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Contract Law

Void And Voidable Contracts

The term "void contract" is an oxymoron--a contract held to be void does not exist under law. In other words, although two parties may have come to an agreement, it is not recognized as a legal contract. Perhaps the simplest example of a void contract is a contract formed in which one party agrees to perform an illegal act. A contract that is illegal in part may be void in that respect, however, it is still a valid contract if the deletion of the illegal portion of the contract does not defeat the purpose of the broader agreement. Agreements in which an essential feature of a valid contract is lacking, are void contracts as well. Voidable contracts are contracts that may be canceled by one of the two parties involved. A contract may be voidable for various reasons, but in most cases a voidable contract provides for one of the parties to withdraw from the agreement without penalty.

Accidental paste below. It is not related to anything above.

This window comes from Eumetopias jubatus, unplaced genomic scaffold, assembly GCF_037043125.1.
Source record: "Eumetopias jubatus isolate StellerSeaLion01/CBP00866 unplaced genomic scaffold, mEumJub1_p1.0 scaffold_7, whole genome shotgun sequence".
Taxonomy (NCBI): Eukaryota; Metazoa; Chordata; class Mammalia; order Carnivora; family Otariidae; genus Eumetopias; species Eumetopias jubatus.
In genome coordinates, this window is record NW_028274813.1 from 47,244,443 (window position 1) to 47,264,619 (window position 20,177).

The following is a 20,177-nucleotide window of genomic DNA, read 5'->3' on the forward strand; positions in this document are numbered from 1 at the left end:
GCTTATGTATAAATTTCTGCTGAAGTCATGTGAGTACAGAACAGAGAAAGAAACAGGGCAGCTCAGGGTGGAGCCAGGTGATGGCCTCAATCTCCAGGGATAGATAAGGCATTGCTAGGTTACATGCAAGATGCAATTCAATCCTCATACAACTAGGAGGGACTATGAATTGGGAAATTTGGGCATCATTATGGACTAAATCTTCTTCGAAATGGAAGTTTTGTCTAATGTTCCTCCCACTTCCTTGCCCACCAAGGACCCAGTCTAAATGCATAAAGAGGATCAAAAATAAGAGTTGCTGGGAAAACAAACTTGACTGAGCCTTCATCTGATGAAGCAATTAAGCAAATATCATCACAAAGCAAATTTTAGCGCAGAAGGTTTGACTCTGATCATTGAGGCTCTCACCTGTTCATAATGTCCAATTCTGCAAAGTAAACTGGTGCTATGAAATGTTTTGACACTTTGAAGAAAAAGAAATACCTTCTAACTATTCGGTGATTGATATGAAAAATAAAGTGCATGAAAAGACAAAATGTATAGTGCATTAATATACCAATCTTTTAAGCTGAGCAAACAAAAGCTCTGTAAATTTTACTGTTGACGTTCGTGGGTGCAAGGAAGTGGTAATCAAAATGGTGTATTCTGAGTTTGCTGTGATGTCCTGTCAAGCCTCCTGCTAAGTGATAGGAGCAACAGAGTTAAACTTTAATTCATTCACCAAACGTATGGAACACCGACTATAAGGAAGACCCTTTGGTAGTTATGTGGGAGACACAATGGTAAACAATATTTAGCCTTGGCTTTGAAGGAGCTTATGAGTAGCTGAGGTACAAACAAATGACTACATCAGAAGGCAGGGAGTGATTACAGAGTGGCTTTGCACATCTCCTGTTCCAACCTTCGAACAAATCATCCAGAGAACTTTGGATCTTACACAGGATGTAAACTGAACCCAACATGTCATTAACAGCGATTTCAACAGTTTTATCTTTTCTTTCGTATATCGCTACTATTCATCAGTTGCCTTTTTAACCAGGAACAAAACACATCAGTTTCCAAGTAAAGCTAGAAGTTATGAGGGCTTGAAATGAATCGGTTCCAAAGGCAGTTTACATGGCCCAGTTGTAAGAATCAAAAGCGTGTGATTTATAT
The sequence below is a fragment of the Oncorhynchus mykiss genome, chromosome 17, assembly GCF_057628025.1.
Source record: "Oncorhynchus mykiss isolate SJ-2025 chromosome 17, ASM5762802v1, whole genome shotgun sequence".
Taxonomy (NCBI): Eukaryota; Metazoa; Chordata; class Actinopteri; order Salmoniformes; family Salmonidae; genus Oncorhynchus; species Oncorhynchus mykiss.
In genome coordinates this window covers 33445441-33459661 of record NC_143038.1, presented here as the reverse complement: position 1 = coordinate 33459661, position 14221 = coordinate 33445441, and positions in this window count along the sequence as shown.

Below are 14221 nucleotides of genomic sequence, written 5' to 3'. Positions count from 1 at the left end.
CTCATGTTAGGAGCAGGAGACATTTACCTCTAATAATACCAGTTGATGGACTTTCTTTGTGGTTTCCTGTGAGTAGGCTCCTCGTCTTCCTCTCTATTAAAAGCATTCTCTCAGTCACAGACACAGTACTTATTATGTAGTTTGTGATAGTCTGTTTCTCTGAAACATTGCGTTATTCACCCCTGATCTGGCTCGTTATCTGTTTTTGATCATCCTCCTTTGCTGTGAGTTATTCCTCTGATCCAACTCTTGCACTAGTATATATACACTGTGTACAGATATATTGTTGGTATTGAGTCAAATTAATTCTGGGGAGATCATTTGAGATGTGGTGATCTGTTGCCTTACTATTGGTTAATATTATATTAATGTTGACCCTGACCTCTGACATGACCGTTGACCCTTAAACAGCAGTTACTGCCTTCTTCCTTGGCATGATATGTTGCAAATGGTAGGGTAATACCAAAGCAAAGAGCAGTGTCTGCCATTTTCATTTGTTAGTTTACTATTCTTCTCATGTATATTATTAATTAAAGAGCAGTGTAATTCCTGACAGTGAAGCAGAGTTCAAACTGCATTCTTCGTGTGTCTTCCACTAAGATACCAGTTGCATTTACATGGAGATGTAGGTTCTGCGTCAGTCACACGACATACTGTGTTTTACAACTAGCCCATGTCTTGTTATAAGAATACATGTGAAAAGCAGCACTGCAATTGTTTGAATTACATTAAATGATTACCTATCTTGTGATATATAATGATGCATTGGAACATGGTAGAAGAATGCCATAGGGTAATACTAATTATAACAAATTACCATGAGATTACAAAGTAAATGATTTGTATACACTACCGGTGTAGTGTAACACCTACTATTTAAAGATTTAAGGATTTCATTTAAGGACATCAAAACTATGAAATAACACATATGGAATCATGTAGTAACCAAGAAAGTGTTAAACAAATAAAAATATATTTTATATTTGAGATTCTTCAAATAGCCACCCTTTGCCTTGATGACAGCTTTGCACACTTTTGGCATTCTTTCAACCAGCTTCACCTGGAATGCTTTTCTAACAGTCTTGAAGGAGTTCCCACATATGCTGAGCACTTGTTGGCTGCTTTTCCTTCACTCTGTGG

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Law Library - American Law and Legal InformationGreat American Court CasesContract Law - What Is A Contract?, Sources Of Contract Law: The Statute Of Frauds, The Uniform Commercial Code